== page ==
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Adaptation of proteins to the cold in Antarctic fish: A role for Methionine?

Berthelot, Camille; Clarke, Jane; Desvignes, Thomas; Detrich III, H William; Flicek, Paul; Peck, Lloyd; Peters, Michael; Postlethwait, John H; Clark, Melody ORCID: https://orcid.org/0000-0002-3442-3824. 2019 Adaptation of proteins to the cold in Antarctic fish: A role for Methionine? Genome Biology and Evolution, 11 (1). 220-231. https://doi.org/10.1093/gbe/evy262

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© The Author(s) 2018. Published by Oxford University Press on behalf of the Society for Molecular Biology and Evolution.This is an Open Access article distributed under the terms of the Creative Commons Attribution License (http://creativecommons.org/licenses/by/4.0/), which permits unrestricted reuse,distribution, and reproduction in any medium, provided the original work is properly cited
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Abstract/Summary

The evolution of antifreeze glycoproteins has enabled notothenioid fish to flourish in the freezing waters of the Southern Ocean.Whereas successful at the biodiversity level to life in the cold, paradoxically at the cellular level these stenothermal animals have problems producing, folding, and degrading proteins at their ambient temperatures of –1.86 °C. In this first multi-species transcriptome comparison of the amino acid composition of notothenioid proteinswith temperate teleostproteins,we show that, unlike psychrophilic bacteria, Antarctic fish provide little evidence for the mass alteration of protein amino acid composition to enhance protein folding and reduce protein denaturation in the cold. The exception was the significant overrepresentation of positions where leucine in temperate fish proteins was replaced by methionine in the notothenioid orthologues. We hypothesize that these extra methionines have been preferentially assimilated into the genome to act as redox sensors in the highly oxygenated waters of the Southern Ocean. This redox hypothesis is supported by analyses of notothenioids showing enrichment of genes associated with responses to environmental stress, particularly reactive oxygen species. So overall, although notothenioid fish show cold-associated problems with protein homeostasis, they may have modified only a selected number of biochemical pathways to work efficiently below 0°C. Even a slight warming of the Southern Ocean might disrupt the critical functions of this handful of key pathways with considerable impacts for the functioning of this ecosystem in the future.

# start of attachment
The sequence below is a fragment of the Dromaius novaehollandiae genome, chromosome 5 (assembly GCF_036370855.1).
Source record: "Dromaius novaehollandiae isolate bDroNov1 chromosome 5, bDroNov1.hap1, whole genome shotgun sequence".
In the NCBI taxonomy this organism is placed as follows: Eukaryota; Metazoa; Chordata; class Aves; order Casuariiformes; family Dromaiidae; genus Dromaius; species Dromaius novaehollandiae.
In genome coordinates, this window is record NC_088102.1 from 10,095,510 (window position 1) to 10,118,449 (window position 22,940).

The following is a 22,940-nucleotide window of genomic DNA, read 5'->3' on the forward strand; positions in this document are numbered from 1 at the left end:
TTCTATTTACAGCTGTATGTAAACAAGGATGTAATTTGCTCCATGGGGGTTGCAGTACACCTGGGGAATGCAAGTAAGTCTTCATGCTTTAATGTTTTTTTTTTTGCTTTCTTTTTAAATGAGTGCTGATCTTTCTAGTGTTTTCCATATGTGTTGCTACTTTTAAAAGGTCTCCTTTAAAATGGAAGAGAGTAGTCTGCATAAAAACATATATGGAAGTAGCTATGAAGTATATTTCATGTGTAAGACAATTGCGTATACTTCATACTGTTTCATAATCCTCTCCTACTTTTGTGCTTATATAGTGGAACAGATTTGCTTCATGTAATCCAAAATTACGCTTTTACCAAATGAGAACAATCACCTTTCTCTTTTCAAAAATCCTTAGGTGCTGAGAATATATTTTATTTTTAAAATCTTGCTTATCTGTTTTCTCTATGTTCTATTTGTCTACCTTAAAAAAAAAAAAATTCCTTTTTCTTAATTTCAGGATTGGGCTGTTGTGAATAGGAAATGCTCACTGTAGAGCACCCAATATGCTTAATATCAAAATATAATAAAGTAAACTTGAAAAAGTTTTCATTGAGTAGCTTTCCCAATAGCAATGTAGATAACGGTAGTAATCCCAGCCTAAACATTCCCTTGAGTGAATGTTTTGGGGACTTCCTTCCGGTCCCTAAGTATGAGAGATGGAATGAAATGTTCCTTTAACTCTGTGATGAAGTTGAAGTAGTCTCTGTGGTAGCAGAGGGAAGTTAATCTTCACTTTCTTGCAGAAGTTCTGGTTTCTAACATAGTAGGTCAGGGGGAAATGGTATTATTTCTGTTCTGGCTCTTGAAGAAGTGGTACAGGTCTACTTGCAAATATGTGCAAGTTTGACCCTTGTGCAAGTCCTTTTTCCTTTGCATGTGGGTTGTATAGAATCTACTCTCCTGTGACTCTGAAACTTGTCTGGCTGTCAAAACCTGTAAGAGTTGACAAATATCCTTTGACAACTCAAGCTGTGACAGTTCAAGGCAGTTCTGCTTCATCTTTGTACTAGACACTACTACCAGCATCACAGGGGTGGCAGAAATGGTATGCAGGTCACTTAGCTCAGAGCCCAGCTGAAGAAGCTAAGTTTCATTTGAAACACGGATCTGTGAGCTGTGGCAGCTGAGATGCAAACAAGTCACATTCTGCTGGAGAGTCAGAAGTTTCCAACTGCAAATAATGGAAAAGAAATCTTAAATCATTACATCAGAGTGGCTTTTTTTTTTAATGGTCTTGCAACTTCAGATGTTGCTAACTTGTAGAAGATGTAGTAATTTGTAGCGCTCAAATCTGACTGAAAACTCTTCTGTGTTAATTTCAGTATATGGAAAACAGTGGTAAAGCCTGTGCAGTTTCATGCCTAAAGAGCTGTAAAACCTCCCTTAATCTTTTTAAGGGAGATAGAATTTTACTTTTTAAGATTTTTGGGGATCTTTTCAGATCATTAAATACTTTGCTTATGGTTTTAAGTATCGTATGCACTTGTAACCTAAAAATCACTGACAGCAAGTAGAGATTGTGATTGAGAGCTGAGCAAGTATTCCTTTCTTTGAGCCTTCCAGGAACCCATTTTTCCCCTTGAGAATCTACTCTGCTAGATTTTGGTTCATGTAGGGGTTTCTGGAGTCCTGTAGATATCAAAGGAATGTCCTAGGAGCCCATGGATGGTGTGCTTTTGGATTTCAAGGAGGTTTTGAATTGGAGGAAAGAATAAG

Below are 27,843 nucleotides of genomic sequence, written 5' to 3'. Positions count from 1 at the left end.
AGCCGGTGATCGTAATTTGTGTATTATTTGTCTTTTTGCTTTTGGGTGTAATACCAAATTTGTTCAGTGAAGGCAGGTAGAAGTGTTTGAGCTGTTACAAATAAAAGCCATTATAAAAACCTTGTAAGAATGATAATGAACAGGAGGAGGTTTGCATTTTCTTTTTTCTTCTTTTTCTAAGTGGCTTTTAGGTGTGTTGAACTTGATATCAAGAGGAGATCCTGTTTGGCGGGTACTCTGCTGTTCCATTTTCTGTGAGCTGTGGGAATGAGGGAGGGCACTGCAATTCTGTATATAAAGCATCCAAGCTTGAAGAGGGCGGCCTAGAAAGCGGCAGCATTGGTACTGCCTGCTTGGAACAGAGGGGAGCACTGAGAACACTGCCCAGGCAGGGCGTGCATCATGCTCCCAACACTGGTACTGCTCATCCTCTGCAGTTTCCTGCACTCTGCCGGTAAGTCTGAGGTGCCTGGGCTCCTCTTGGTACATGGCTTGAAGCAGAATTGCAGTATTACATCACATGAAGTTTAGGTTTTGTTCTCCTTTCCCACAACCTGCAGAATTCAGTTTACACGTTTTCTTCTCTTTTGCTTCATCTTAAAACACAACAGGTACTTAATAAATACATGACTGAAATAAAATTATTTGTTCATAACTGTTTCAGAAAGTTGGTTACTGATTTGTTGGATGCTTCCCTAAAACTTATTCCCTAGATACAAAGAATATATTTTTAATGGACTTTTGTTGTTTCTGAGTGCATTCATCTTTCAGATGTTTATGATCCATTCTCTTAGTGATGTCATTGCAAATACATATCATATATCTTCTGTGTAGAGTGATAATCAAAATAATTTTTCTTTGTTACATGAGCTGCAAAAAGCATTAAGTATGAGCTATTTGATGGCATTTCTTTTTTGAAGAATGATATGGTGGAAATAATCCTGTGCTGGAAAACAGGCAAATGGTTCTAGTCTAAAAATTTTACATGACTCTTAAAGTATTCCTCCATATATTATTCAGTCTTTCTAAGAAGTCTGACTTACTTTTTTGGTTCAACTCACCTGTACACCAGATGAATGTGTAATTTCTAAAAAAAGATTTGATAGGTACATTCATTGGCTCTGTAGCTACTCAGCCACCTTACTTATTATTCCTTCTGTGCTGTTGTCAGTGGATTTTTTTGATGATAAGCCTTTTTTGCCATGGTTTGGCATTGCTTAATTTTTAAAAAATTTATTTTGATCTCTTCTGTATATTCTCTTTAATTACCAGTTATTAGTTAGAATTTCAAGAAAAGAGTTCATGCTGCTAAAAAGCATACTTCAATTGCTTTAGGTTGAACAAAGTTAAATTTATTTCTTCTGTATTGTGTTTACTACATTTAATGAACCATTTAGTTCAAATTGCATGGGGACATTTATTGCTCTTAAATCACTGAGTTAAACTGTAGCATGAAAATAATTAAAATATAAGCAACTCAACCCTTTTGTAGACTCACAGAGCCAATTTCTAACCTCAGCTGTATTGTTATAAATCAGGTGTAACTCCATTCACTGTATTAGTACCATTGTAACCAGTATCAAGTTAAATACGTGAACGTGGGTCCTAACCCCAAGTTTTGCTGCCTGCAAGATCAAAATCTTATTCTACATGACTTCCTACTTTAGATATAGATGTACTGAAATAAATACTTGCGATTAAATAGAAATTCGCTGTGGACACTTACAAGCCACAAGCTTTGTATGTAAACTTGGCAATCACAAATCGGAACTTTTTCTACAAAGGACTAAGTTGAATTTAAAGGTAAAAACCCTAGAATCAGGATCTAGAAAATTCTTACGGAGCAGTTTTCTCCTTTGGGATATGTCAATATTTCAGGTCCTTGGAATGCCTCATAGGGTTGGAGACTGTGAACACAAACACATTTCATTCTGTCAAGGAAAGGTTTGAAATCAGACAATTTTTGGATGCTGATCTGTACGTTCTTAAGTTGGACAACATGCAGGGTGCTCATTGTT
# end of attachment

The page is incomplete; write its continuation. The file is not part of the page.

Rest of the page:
Item Type: Publication - Article
Digital Object Identifier (DOI): https://doi.org/10.1093/gbe/evy262
Additional Keywords: protein folding, gene duplication, positive selection, map kinases, environmental stress response, reactive oxygen species.
Date made live: 19 Feb 2019 15:04 +0 (UTC)
URI: http://nora.nerc.ac.uk/id/eprint/522308

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